iTunes Match is the first service of its kind. Slated to be released later this year, it will take your iTunes library, which is likely full of music ripped from CDs, and match those tracks to copies you can then download from the cloud to all your devices--for $24.99 per year.
That's all well and good, but seeing as how the battle between music label and pirate still wages, I wonder what in iTunes Match will be restricted once they actually flip the switch.
Obviously, the music industry doesn't want to make things any easier for thieves, and clearly, if you have tens of thousands of pirated songs in your library, no company in its right mind should ever give you legitimate copies of those songs for 25 bucks. So, it stands to ask, will there be any type of limitations on this new service?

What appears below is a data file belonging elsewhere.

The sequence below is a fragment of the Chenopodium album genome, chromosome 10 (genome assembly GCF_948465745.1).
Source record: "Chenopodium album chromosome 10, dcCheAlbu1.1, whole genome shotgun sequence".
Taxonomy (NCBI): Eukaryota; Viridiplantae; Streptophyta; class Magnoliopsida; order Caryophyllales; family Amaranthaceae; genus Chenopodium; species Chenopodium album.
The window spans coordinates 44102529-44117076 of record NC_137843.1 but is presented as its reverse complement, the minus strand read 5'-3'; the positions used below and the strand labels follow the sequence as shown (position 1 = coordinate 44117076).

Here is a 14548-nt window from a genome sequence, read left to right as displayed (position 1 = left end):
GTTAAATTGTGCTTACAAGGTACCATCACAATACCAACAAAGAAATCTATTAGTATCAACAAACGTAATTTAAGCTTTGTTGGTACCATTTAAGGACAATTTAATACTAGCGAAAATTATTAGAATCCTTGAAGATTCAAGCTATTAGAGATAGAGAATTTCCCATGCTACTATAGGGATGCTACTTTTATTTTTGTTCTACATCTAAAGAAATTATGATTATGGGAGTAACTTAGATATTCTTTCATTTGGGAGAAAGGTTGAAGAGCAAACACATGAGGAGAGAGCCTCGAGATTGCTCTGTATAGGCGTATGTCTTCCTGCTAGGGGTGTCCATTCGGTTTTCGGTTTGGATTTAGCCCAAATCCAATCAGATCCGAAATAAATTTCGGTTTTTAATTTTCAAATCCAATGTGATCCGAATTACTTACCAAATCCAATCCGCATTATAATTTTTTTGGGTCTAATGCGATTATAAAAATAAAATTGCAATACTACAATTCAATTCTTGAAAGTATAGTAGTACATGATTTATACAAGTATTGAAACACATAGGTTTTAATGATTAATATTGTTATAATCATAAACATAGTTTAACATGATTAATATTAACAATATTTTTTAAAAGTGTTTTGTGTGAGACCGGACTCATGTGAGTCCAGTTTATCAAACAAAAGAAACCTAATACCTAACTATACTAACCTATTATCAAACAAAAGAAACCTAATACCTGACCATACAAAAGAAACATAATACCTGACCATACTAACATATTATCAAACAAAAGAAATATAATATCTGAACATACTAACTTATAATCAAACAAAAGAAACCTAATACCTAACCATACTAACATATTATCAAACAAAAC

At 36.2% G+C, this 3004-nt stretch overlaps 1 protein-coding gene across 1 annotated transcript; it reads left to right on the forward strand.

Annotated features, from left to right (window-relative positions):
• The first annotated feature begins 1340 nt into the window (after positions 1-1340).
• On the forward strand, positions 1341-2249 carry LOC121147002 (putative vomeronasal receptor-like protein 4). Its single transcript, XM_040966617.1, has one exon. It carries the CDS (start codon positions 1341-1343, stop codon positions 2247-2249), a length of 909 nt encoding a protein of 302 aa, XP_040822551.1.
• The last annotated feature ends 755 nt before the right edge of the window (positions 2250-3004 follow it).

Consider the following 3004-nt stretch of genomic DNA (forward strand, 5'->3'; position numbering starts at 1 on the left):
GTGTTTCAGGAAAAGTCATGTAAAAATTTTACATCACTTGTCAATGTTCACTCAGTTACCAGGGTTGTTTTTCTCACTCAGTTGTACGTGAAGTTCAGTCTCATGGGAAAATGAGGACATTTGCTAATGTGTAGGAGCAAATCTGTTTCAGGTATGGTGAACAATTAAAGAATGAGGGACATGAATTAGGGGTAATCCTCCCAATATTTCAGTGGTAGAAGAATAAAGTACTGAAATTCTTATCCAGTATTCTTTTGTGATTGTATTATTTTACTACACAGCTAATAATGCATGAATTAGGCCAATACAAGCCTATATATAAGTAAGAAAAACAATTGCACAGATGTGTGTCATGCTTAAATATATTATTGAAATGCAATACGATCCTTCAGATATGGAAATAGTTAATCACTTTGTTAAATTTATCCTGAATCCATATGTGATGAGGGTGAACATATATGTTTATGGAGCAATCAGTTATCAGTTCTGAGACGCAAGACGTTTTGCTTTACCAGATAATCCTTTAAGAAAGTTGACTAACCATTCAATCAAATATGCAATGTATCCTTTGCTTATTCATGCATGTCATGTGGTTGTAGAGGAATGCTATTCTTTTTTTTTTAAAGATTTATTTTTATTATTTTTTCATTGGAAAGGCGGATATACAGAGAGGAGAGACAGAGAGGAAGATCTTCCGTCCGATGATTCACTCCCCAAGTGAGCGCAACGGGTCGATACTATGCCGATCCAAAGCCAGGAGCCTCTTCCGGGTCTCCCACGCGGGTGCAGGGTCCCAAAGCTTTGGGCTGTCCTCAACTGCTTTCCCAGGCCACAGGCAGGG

Consider this: when you click "get info" on a song in your iTunes library, the summary tab shows what type of software was used to encode that track. Many pirated versions of songs will use third-party software and codecs that spit out numerous audio filetypes (LAME, FLAC, etc). But if you have used iTunes to rip a CD, it clearly states that iTunes took care of your cd-ripping duties and even shows which version of QuickTime was used in the process. So, iTunes Match--what exactly will qualify as a legitimate match? Only iTunes-encoded tracks? Or any ol' file type that gets stuck in your library?
As it stands, most people see iTunes Match as a way for pirates to legitimize stolen music—a way to convert anything downloaded from the Internet into pure and true, music label-endorsed tracks, all for about 7 cents a day. I personally hope that's not the case. And given that this seems like a perfectly reasonable and easy way to do so, we'll just have to see how Apple handles this. Above all, I'm just amazed that Apple has been given the green light for this service in the first place.